DA incumbent Devon Anderson and challenger Kim Ogg agree that the old ways need to change, but they clash on how much. The confusion likely stems from the fact neither candidate has the numbers to back her plan. One lacks a cost-savings analysis, and the other has provided practically useless estimates.

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Food Trucks and Restaurants Bump Against Grease, Drugs and Empty Chairs

Photo by Susan Du
Food truck operators packed city hall for the right to feed the hungry hordes of the downtown and med center.

Let's make Houston a more walkable city, even if people are walking on their way to tacos. Or so went the thinking for dozens who showed up to Wednesday's council committee meeting in support of relaxing regulations for food trucks.

The issues on the line: whether food trucks are allowed to serve in the medical center and downtown areas; whether food trucks need to set up at least 60 feet away from each other and whether they can operate within 100 feet of chairs and tables.

The camps: food truck owners, who swarmed the public comment session, versus the Greater Houston Restaurant Association, which claims brick and mortar eateries are losing business unfairly to the trendy mobile competition.

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Congress Votes to End War on Medical Marijuana

Photo by Hammerin Man via flickr

Medical marijuana patients, rejoice. The federal government is no longer in fear of your (state-legal) reefer.

Late last night, Congress voted to essentially end the federal war on medical marijuana by approving a measure that prohibits the Department of Justice -- which includes the DEA, by the way -- from spending federal funds to fight state laws on medical cannabis. This means that if a state has legalized medical marijuana, the medical marijuana dispensaries are no longer subject to the threat of raids by the federal government, and patients and providers are no longer subject to arrest.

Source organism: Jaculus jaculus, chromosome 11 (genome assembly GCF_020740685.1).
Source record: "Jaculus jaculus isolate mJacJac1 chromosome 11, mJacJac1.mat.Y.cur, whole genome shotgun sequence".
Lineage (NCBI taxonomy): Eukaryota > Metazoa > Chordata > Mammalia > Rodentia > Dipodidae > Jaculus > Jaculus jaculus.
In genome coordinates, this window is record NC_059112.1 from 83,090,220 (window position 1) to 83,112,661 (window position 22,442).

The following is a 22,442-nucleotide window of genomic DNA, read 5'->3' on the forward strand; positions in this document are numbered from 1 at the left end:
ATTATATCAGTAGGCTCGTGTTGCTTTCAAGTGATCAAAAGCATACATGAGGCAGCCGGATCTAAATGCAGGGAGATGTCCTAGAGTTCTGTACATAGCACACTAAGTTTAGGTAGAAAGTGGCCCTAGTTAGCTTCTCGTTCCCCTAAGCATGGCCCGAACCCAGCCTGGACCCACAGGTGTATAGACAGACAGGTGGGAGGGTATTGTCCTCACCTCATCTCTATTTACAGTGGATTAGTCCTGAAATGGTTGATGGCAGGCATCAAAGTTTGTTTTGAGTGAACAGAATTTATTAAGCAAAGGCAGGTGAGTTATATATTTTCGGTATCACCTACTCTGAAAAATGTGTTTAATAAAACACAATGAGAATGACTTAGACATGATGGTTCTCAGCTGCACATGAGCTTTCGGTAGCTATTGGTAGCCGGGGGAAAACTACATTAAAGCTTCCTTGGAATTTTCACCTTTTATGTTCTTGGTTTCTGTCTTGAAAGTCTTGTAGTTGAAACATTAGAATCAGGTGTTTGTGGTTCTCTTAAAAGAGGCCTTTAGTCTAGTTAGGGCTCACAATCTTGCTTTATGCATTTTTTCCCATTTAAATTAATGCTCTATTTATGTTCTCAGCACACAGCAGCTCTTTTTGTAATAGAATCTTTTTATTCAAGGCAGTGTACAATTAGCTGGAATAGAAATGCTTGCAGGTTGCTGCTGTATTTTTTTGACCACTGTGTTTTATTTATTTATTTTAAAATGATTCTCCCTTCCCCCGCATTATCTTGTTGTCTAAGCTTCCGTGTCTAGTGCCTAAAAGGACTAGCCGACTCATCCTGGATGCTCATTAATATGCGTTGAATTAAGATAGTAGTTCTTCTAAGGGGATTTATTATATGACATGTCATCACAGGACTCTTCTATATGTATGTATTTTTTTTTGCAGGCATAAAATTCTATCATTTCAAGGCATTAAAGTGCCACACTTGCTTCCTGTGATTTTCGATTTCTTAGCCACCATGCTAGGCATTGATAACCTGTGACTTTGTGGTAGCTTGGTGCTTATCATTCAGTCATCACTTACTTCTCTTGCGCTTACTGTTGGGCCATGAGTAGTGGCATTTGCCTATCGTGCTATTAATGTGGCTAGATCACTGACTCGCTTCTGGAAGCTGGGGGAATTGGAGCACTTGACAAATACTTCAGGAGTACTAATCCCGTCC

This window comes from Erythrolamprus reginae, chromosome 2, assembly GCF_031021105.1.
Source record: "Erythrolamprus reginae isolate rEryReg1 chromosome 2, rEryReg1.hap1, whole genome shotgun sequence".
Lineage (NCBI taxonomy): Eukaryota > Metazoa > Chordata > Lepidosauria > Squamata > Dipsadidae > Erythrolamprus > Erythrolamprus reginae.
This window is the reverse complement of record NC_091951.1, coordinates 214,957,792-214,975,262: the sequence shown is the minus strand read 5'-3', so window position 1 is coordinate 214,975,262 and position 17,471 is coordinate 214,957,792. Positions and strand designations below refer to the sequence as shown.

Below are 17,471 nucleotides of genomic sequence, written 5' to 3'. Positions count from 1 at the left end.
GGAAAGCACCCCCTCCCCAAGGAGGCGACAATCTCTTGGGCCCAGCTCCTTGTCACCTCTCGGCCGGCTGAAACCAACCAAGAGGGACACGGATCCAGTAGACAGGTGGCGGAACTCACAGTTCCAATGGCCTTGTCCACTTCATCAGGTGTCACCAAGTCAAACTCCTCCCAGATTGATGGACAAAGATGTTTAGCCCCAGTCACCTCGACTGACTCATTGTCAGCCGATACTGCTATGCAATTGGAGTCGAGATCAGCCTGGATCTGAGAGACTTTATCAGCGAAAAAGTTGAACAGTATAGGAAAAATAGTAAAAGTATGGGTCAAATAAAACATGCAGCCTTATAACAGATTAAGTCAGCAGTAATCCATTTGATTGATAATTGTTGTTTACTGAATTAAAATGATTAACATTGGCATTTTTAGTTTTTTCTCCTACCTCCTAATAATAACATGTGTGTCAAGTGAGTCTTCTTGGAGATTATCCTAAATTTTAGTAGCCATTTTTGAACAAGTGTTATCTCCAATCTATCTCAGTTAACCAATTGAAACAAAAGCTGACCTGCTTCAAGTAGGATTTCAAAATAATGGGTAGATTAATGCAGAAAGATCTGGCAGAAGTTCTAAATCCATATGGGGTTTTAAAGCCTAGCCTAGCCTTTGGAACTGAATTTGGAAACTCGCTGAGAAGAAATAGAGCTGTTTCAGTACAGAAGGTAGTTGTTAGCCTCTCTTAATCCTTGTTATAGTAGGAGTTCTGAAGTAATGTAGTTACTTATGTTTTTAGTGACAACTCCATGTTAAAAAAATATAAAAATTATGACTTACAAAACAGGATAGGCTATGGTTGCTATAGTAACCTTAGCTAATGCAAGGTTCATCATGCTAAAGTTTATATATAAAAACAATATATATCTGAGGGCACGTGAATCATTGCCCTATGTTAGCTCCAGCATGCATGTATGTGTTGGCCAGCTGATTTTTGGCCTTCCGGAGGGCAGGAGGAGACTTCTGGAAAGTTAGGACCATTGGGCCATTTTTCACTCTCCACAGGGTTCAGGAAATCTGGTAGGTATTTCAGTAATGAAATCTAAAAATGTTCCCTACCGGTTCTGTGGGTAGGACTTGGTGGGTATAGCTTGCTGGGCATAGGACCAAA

"It's becoming clearer and clearer that marijuana prohibition's days are numbered," says Dan Riffle, director of federal policies for the Marijuana Policy Project, who has been lobbying for support of the measure since 2003.

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Houston "Biketivist" Targets Motorists Violating Passing Law

Photo by Camilo Smith
Dan Morgan is battling unsavory drivers with a flag and a pole.
You can call Dan Morgan a biketivist, but don't call him a bike vigilante, which is how he was referred to in a recent news report.

He's just trying to raise awareness for his fellow bicyclists who prefer to move around the city on two wheels instead of four. Armed with a flag that sticks out three feet from his bike, he's something of an inspiration to serious riders all around Houston.

Morgan, who has been supporting the local bike community for years, has repeatedly taken his mission to city hall, and last week showed off his three-foot flags to Mayor Annise Parker and City Council. The space requirement was made into law in the last year after numerous accidents involving bicycles and cars, and even several bicyclists' deaths. All of which really hits home for Morgan.

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Living on the Edge: Why Is Intexticated Driving the Thing in Texas?

Categories: Ridin' Dirty

Photo by Steven Damron
Chances are fifty-fifty you do this, too.
Drivers in Texas who tempt fate by texting and driving are likely to be nonwhite and educated. At least that's what the data from the Texas A&M Transportation Institute bears out.

The study, released today and reported on by the Texas Tribune, surveyed 3,000 drivers and showed that nearly half of us have texted while operating a motor vehicle.

The researchers found that 76 percent of drivers said they had talked on a cellphone while driving at least once in the previous month, with 24 percent acknowledging that they did so regularly. Forty-four percent of respondents said they had read or typed texts or emails while driving, and 18.5 percent said they had looked at Facebook or other websites while driving.

For those of you checking Facebook while you drive with your kid in the back seat, we hate you. But we know so many people enjoy the fact that an occasional check of your phone, or a quickie reply on your cell, is a guilty pleasure in Houston. Others might consider it a cool point for living in a state (one of the seven remaining) without a driver-wide ban on texting from behind the wheel.